Now, if that’s not the most beautiful thing you have ever heard, then I don’t know what is. Once again, I am grateful for such wonderful people in my life who keep me going even when the times are tough. Hopefully one day I will look back at all this heartache and smile at how my life turned around.

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Bangladeshi or Bengali?

I just wanted to explain the difference between Bangladeshi and Bengali. In the correct sense:

  • Bangladeshi is the term used to describe someone who is from Bangladesh.
  • Bengali is the language spoken in Bangladesh.

However, in the real world, both labels are actually used to describe the origin of a person.

The reason why I am clarifying this is because you’ll probably see people referring to someone as ‘Bengali’ and then you’ll be thinking ‘why are they calling them the language?’. It’s all a bit confusing to people who aren’t Bangladeshi/Bengali to be honest.

I’m grateful that my non-Bengali friends understand what I mean regardless of which term I use. I might as well continue telling you a bit more about the Bengali ‘culture’. These statements are stereotypes of the typical people of course – I’m not claiming that everyone is the same and I don’t have the statistics to back it up… yet!

But another fact is that the majority of Indian restaurants and take-away’s in the UK are owned and run by Bangladeshi people and NOT Indians! This coincidentally also means that the majority of Bangladeshi men in the UK work in these establishments as well.

Bangladeshi women in the UK typically are housewives and so have the luxury of not having to work even in this tight economy. Yet they always seem to have many more things to moan about than those women who actually have to work full-time and run a household.

It is generally expected of girls to get married between the ages of 18 – 25. The average age these days tends to be around 21 years old. They are then expected to follow the footsteps of their mothers and also become housewives and pop out some babies after a year of marriage. This is regardless of their financial position or household status because it is supposedly the right thing to do, even if they have to struggle to make ends meet.

The boys are expected to study and get good grades whilst working for their dad in their families restaurant or take-away. The boys are then expected to take over managing and running the business whilst their father either expands the business, or just expands his belly.

The boy is then expected to take on even more responsibility by getting married, so he is then whisked off to Bangladesh to have an arranged marriage, and whilst they’re there, why not get his sister married off too? You know, kill 2 birds with 1 stone.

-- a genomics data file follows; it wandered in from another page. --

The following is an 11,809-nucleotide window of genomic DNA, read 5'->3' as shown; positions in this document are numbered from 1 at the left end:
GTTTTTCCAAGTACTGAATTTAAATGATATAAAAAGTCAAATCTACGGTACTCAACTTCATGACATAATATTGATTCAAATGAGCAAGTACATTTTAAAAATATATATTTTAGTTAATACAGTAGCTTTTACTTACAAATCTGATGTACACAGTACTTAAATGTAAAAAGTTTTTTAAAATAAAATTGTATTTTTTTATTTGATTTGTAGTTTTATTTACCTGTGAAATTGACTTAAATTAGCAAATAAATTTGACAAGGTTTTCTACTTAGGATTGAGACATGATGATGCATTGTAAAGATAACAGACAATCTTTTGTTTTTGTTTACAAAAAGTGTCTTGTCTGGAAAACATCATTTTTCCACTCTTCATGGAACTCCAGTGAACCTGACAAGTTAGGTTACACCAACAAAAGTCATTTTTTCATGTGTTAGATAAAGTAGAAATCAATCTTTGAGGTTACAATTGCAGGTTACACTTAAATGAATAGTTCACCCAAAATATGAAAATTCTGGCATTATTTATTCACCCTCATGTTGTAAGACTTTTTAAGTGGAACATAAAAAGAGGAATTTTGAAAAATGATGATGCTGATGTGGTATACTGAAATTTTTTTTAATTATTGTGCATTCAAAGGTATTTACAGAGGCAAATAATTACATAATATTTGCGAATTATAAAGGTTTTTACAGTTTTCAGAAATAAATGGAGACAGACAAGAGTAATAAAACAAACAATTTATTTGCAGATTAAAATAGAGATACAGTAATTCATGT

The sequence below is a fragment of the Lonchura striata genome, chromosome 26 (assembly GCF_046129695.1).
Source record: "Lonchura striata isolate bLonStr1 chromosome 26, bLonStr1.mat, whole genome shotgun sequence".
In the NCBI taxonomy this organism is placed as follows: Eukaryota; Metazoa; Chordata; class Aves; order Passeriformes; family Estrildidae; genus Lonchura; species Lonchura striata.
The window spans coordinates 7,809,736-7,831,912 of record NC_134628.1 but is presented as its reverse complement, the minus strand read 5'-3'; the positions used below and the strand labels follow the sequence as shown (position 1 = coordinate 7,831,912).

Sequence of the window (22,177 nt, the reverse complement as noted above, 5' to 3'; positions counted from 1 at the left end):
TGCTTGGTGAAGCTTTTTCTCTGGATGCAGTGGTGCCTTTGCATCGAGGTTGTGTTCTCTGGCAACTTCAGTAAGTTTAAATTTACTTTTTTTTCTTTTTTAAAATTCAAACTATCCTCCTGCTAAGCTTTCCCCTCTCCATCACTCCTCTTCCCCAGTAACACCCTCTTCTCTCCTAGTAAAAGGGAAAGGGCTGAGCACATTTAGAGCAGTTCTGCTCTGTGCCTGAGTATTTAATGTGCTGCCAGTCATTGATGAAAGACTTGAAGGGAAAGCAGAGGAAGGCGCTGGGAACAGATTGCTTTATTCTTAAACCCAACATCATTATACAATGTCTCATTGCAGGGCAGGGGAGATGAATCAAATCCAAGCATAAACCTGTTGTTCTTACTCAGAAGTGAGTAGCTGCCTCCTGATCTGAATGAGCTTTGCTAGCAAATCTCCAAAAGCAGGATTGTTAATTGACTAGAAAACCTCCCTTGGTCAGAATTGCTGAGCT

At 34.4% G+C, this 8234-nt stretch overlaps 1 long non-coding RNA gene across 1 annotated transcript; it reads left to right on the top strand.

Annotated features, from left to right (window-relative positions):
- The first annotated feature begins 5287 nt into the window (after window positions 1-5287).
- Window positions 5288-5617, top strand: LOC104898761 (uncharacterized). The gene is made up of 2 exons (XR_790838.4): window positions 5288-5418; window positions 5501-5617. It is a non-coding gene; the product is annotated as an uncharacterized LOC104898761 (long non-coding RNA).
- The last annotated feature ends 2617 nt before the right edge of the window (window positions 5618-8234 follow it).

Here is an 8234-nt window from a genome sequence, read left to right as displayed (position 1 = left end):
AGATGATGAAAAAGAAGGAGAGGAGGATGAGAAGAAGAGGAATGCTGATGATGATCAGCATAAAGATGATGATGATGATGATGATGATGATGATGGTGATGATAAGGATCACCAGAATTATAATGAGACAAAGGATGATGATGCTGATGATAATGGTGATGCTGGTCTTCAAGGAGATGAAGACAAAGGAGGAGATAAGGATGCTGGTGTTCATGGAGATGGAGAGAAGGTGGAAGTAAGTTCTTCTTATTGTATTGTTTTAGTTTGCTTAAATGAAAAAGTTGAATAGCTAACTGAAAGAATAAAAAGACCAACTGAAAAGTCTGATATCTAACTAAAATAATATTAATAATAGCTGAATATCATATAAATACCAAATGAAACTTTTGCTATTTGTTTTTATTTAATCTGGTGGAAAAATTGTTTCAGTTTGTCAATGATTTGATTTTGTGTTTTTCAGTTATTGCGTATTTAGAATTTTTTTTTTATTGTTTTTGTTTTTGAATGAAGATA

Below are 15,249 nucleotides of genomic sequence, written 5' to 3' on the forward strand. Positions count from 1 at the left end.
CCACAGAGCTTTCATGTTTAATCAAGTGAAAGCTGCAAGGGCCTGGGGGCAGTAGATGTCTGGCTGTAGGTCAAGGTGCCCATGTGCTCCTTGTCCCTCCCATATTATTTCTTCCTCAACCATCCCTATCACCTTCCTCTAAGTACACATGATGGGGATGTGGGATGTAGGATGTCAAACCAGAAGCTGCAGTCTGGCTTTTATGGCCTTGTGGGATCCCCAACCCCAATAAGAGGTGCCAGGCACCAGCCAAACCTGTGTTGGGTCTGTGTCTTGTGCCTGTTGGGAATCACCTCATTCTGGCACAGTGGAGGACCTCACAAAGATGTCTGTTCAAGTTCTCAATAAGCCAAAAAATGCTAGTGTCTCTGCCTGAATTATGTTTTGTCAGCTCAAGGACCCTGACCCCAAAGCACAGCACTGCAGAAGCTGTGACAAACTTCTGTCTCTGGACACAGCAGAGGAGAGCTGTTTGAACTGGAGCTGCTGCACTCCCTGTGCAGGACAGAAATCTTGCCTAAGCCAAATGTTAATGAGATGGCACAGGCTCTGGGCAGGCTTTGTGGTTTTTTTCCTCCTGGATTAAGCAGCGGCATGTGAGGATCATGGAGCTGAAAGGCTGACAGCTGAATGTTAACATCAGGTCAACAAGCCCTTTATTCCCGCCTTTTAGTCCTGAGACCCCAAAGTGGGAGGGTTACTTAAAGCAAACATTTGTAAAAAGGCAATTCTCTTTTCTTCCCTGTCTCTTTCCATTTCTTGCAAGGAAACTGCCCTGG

OK I will stop. This was the typical life of a Bangladeshi family… up until now.

Times have changed, the economy is in a bad state, the education system is tougher and people can’t afford to carry on living like Kings and Queens as described above. British Bangladeshi’s are starting to understand that things have to change in order to live a better life in this country. Boys and girls are (nearly) equally encouraged to study hard and get degrees in sensible fields , resulting in good, well paid jobs (if lucky). And then when they do get married, both partners are expected to work and run their household together. 

Yet it pains me to hear stories of those stereotypical families who still exist, enforcing their backwards, old fashioned way of thinking and ‘culture’ on their children even in this day and age. The pressure they put on their child to conform to the norms of society, regardless of what is good for the child’s future, is a joke. I feel so sorry for those kids growing up not knowing any better and then struggling throughout their life – from getting bullied at school, to getting married and being treated like they are insignificant.

I am only one person, but I am always fighting for others. I know that sometimes it is pointless arguing with these types of people, but I can’t help myself. I don’t like to see injustice of this sort, it makes me so sad.

Sometimes I wonder, what if I hadn’t developed this willpower? Would I have ended up like them?

You know, I haven’t always been this ‘confident’. I struggled a lot before developing a backbone. I just hope that I can reach out to others suffering from Culture Clash.